FOR IMMEDIATE RELEASE
October 9, 2002
“The Hasty family’s efforts are benefitting wildlife in big ways in the Southeast Region, “ said Sam D. Hamilton, the Service’s Southeast Regional Director, who presented the award to Hasty. “This award program recognizes that it is the private landowners, who love the natural resources of this country, and are committed to the stewardship of lands, water, and wildlife, that are the backbone of conservation for the Service or any other federal agency to achieve its conservation mission.”
“Today, we recognize a family whose accomplishments on behalf of wetlands and wildlife conservation are so significant that they deserve public recognition,” continued Hamilton as he presented the award and a signed and framed print of the 2001-2002 Duck Stamp to Hasty.
Working with Service biologist Tom Edwards through the Partners for Fish and Wildlife Program and other conservation agencies, the Hasty Family Limited Partnership restored wetlands on 115 acres in the Arkansas Delta. The objective was to benefit as many wildlife species as possible. This was accomplished by the reforestation of 87 acres of bottomland hardwoods, restoration of 1.5 miles of stream bank habitat, and restoration of hydrology on 50 acres. Among the wildlife that benefit are migratory waterfowl, one of Arkansas’ claims to fame in the wildlife world, shorebirds, wading birds, and many other species. In addition, Hasty became a leader-by-example, generously sharing these accomplishments with others by participating in various agency field reviews and private landowner tours.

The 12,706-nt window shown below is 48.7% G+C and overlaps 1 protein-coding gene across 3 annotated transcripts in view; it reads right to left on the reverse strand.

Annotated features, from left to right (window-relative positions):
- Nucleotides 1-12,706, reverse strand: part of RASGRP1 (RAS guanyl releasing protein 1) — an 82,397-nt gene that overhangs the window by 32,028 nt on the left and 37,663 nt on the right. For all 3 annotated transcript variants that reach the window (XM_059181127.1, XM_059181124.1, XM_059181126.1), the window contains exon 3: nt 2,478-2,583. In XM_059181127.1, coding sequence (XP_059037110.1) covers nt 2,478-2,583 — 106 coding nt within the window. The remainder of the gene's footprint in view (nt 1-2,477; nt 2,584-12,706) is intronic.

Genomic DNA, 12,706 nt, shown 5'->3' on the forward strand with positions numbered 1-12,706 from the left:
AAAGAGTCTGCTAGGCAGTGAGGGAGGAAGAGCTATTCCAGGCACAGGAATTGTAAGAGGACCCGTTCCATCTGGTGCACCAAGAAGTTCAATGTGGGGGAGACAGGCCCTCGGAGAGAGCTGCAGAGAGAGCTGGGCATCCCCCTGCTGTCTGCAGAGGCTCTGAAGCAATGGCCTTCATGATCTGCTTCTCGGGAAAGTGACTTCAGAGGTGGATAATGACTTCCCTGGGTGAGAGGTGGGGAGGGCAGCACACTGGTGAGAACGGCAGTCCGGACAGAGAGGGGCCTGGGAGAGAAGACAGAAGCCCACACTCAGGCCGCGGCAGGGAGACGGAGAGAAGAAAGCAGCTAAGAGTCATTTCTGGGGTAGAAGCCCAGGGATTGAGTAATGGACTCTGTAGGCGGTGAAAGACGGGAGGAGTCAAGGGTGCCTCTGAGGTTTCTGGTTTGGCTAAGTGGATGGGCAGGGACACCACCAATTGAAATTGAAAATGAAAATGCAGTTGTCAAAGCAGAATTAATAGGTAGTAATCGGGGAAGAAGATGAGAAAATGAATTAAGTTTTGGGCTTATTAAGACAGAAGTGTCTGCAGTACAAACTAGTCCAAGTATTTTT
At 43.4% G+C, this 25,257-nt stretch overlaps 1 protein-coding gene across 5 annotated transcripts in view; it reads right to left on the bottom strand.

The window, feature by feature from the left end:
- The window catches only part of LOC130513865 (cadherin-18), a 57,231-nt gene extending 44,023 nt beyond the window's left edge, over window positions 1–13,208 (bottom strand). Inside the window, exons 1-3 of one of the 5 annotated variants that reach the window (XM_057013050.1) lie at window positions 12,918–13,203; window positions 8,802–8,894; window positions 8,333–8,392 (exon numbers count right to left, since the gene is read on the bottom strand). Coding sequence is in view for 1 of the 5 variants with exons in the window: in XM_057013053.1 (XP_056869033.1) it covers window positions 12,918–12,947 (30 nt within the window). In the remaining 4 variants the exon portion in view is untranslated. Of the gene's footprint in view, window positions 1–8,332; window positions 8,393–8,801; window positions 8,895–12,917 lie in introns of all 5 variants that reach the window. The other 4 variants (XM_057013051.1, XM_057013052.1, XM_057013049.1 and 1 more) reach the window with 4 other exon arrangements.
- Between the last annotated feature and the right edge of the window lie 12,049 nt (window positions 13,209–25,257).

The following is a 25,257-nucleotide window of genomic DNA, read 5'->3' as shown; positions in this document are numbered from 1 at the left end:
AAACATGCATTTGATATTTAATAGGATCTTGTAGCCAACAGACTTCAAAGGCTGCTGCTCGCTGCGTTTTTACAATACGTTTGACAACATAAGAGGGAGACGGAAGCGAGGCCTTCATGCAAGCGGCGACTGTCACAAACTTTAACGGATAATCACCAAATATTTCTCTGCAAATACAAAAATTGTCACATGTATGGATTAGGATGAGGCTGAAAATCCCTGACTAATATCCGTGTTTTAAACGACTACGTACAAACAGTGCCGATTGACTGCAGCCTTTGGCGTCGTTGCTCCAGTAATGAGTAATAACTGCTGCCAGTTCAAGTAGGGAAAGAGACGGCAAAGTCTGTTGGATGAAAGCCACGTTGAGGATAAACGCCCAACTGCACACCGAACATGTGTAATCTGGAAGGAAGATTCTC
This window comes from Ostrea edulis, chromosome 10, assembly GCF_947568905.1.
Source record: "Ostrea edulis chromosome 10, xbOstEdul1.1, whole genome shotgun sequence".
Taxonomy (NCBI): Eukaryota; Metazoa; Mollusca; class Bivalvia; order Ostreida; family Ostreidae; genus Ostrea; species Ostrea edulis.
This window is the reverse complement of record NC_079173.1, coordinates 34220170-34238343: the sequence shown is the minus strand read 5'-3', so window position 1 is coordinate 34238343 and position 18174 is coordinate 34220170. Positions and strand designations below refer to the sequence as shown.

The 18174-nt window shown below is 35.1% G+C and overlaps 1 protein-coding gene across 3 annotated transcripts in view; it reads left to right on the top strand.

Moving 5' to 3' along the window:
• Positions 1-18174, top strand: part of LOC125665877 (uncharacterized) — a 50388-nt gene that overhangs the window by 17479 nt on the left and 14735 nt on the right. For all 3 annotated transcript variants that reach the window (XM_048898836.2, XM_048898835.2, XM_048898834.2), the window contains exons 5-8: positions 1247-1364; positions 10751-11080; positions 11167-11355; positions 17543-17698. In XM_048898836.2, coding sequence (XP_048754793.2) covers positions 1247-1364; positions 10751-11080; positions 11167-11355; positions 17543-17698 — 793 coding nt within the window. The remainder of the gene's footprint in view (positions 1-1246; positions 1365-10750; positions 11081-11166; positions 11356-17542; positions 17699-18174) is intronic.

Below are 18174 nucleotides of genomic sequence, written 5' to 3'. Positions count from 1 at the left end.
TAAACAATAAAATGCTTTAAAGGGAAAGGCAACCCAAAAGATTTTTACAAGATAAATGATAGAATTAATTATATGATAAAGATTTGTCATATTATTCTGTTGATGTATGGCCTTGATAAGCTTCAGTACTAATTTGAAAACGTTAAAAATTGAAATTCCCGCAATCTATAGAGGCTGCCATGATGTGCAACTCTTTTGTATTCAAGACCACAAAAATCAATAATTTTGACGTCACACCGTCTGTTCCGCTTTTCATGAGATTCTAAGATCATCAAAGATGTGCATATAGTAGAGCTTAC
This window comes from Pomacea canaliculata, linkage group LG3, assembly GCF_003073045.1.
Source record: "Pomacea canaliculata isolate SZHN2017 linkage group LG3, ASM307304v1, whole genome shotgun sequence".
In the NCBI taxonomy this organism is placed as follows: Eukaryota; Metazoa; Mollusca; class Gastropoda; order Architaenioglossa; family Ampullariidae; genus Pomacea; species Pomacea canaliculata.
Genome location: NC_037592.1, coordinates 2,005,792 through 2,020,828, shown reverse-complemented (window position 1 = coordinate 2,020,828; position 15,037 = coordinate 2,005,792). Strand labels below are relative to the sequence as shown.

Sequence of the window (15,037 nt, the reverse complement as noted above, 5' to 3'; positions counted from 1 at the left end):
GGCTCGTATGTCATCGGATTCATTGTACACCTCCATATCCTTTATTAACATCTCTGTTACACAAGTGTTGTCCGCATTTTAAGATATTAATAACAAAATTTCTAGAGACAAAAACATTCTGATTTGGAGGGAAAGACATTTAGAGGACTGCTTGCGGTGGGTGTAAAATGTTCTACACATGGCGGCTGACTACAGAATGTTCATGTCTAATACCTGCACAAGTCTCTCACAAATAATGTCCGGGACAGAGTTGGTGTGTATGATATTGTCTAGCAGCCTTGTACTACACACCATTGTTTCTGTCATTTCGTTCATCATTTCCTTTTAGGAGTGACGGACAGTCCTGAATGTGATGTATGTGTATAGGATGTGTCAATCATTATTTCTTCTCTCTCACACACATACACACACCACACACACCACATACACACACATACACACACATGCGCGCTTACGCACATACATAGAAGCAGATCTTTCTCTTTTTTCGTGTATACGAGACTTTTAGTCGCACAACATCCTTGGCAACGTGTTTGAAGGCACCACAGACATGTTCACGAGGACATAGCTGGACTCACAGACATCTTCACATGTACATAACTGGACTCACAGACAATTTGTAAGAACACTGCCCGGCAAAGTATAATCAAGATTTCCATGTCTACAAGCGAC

The National Wetlands Conservation Award program began in 1990 to honor
Fish and Wildlife Service private sector partners for their efforts
to restore and improve wetlands across the nation. The criteria for
these awards are rigorous and include the amounts and types of wetlands
restored or enhanced, the benefits that have resulted from the project,
and the innovation and leadership required to achieve the results.
The U.S. Fish and Wildlife Service is the principal federal agency responsible
for conserving, protecting, and enhancing fish, wildlife, and plants
and their habitats for the continuing benefit of the American people.
The Service manages the 95-million-acre National Wildlife Refuge System
that encompasses more than 540 national wildlife refuges, thousands
of small wetlands, and other special management areas. It also operates
70 national fish hatcheries, 64 fishery resource offices and 78 ecological
services field stations. The agency enforces federal wildlife laws,
administers the Endangered Species Act, manages migratory bird populations,
restores nationally significant fisheries, conserves and restores wildlife
habitat such as wetlands, and helps foreign governments with their conservation
efforts. It also oversees the Federal Aid program that distributes hundreds
of millions of dollars in excise taxes on fishing and hunting equipment
to state fish and wildlife agencies.
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